Cosplays, conventions, costumes! As geek guys and gals you have no doubt seen your fair share of cosplays that range from walking out of a closet to movie set magic in different situations. Ready to learn how all this is made in some quick, ready to go tutorials? Look no further! This blog series will cover the various aspects of planning, building, and showing off your awesome creations. 

Cosplays take time, and they can be good, or great, depending on the time you put into them.

Building cosplays takes as much work as you would like to put into it – meaning if you either don’t have access to, or the knowledge/patience to sew your own pieces, no worries! (Trust me, sometimes I wish I didn’t know how to sew things.) Many cosplays (especially ones that are more uniform) are almost easier to purchase from vendors online (lookin’ at you, Attack on Titan costumes). This Geek 101: Cosplay series will follow some semblance of the process for creating a new cosplay from the ground up. Since I am at the early planning stages of building my own Lady Sif cosplay from Thor: The Dark World, that will be one of my examples.

image source: Photobucket

Lady Sif armor in battle for Thor: The Dark World.

When we start talking about materials and how everything is made, I’ll post some pictures from creating Codex from The Guild, Black Widow, and the easy creation of Sasha from Attack on Titan. It’s sometimes much easier to teach and show processes with lots of pictures than blocks of texts. I realize there are LOADS of videos on YouTube and other sites (including personal blogs) that cover building different costumes from the ground up, as well as how to use different materials; I use them all the time myself. I’m hoping this blog series will be more of a resource for people to find specifics of how, what, why, and where to find information or guidance. The world of cosplayers is already very large, and constantly growing.

How do I select a character to cosplay?

When I work on making cosplays, especially for myself, I find it easiest to look at not only my own build and find a character similar to my physicality, but also one that I am truly interested in. Designing and building costumes for other people is another battle entirely, and one that I will cover much later, once I have a better handle on it, as well as images to show best how I am doing the work. On that same note, I look at how I would build a character when I think about designing a costume. So in the case of Lady Sif, I study not only how she looks, but what materials would be comfortable and move fairly well, as well as being light weight. I swear at least one person at every convention needs someone to be their guard or babysitter to make sure that their armor isn’t too heavy, to carry their stuff or to aid them in moving about the halls. Keeping this in mind when planning a costume helps with realizing what you can or cannot do.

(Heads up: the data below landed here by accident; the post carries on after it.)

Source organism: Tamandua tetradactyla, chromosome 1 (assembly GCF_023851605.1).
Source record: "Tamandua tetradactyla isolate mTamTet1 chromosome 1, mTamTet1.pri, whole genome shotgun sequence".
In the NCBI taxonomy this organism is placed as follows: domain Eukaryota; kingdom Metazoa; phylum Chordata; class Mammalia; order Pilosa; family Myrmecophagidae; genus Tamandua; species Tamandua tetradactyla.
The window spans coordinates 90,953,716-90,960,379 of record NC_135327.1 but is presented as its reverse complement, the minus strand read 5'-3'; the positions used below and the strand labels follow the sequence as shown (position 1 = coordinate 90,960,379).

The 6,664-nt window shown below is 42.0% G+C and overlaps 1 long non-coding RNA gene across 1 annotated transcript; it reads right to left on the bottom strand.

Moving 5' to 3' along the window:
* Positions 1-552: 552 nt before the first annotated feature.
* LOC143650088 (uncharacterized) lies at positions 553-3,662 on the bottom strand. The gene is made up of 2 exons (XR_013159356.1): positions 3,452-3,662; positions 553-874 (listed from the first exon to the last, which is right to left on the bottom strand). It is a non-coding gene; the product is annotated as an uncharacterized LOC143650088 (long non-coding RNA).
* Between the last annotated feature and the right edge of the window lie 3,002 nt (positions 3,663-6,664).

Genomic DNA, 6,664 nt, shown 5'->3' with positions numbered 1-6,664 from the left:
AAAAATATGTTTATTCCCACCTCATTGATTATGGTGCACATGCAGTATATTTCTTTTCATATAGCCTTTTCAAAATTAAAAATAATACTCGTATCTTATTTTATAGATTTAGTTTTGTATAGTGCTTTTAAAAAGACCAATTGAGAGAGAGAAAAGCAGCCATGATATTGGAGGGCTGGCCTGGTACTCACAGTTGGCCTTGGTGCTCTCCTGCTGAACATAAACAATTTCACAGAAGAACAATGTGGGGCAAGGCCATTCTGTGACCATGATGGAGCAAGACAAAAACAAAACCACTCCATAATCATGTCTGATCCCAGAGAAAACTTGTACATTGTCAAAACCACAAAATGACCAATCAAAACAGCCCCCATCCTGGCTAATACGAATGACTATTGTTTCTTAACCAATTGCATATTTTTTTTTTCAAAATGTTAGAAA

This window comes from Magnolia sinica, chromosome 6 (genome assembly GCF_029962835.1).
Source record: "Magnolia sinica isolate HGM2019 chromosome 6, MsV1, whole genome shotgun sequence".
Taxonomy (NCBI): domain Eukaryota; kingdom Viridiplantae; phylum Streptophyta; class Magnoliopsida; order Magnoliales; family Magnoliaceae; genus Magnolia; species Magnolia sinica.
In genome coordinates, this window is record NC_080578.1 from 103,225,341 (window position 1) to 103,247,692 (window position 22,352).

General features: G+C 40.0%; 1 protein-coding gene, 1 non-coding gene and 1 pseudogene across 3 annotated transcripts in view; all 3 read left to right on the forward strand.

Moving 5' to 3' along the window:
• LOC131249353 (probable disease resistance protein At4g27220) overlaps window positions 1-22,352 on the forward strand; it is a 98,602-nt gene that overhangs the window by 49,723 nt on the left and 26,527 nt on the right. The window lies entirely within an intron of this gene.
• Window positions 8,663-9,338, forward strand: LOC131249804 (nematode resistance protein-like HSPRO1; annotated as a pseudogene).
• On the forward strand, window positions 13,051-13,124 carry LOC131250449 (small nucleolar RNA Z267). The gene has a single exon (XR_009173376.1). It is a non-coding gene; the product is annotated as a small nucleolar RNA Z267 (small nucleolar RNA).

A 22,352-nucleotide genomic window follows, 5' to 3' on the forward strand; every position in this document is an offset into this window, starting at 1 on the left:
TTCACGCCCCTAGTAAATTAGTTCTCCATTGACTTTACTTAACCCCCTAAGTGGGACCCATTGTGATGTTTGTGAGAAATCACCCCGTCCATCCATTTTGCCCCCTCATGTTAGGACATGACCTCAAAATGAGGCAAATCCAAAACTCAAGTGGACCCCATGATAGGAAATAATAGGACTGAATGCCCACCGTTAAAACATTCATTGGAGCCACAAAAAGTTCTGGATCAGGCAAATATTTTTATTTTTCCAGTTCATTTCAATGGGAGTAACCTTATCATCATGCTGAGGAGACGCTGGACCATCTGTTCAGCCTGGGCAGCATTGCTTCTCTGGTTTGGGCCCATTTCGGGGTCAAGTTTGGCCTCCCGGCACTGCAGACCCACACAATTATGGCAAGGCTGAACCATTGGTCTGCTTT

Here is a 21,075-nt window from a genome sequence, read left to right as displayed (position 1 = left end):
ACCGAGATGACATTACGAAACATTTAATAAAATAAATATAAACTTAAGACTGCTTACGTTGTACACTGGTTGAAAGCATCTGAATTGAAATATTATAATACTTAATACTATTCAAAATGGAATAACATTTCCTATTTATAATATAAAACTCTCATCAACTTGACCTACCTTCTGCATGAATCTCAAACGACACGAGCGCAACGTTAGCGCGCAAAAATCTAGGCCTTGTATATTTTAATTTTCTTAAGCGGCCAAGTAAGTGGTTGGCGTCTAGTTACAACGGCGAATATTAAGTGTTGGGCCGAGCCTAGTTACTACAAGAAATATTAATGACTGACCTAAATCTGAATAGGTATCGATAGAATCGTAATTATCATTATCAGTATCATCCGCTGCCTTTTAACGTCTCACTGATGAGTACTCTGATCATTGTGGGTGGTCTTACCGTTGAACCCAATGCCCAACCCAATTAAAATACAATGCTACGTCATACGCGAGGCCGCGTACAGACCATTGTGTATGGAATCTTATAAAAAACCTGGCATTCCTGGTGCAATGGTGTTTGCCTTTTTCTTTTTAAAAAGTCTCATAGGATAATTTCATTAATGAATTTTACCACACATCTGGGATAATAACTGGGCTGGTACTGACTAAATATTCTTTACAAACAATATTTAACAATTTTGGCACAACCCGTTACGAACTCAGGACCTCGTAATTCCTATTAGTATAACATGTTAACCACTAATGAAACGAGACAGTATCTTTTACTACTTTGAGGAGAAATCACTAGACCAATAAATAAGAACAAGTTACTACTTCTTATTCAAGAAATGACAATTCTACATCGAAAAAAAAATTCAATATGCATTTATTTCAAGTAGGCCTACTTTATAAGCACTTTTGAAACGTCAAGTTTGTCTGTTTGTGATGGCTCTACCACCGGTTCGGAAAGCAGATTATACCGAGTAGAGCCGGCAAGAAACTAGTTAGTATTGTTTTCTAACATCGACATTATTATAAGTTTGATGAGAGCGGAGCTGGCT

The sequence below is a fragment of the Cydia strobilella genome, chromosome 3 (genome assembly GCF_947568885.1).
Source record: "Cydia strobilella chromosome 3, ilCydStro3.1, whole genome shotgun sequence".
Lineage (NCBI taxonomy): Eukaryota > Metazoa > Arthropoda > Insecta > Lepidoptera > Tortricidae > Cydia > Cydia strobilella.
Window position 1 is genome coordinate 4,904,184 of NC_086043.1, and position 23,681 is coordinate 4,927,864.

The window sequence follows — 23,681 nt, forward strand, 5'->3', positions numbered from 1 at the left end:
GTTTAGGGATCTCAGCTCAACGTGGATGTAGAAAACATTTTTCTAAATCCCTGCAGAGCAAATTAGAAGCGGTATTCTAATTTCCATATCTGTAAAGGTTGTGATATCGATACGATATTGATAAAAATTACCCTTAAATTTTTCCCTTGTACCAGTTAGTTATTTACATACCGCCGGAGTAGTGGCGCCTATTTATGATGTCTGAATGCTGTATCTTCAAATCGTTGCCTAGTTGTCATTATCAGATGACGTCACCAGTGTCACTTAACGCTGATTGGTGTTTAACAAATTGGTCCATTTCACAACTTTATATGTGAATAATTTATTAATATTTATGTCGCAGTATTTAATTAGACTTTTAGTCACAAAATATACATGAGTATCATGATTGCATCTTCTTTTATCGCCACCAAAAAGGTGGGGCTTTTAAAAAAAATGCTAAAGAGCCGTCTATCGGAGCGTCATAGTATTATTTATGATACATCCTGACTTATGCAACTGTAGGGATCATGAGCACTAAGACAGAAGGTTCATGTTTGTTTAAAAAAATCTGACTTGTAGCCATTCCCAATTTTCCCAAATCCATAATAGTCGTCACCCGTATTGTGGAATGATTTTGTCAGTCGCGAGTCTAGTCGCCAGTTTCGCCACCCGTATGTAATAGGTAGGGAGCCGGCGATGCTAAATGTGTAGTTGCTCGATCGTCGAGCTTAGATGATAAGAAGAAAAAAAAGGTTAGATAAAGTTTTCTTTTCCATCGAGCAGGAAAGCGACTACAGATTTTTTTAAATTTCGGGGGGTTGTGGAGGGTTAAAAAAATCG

As for selecting the character itself, you absolutely DO NOT have to pick someone that you sorta already look a little bit like, seeing as there are people who cosplay as cats (no judgement, just a good example). It is sometimes easiest to do something where you already have some similar features, especially hair, as wigs can be tricky; I’ll cover them in more detail soon! If you want to select a character that will stand out, they typically need to be a bit more unique, such as a superhero/villain, a video game character, or a television/anime/cartoon character.  Character selection from there is entirely up to you; sometimes however, it is fun to pick a less obvious costume from time to time, such as an original character from a game, or even possibly a plainclothes cosplay (Amy Pond, Willow, anyone but Cas from Supernatural). That sort of costume gives you the chance to enjoy the convention or party without being in every other photo being taken (if you need a bit of a break).

What should I have on hand to get started?

Now, to get started on cosplays you should probably have these materials handy or readily available (I’ll go into specific things later):

For planning:

  • Sketch Pad
  • Notebook
  • Pencils/pens
  • Markers/paints/other forms of color


  • fabric patterns
  • scissors
  • fabric
  • pins (LOTS OF THEM)
  • tape
  • specific materials for costumes

I’m going to let that list trail off for now, as I go through steps of planning in other posts I will expand on how to go about finding materials and using those materials to your biggest advantage. There will be other tools and items needed for each costume that will surface while figuring out how to put pieces on yourself. And if you find yourself with questions about anything related to your cosplay adventures, don’t be afraid to ask someone! People everywhere are happy to help; I know I am!

What characters do you think you would be good at cosplaying as? What character’s costume do you think would be the easiest for you to make yourself? Leave a comment to let me know!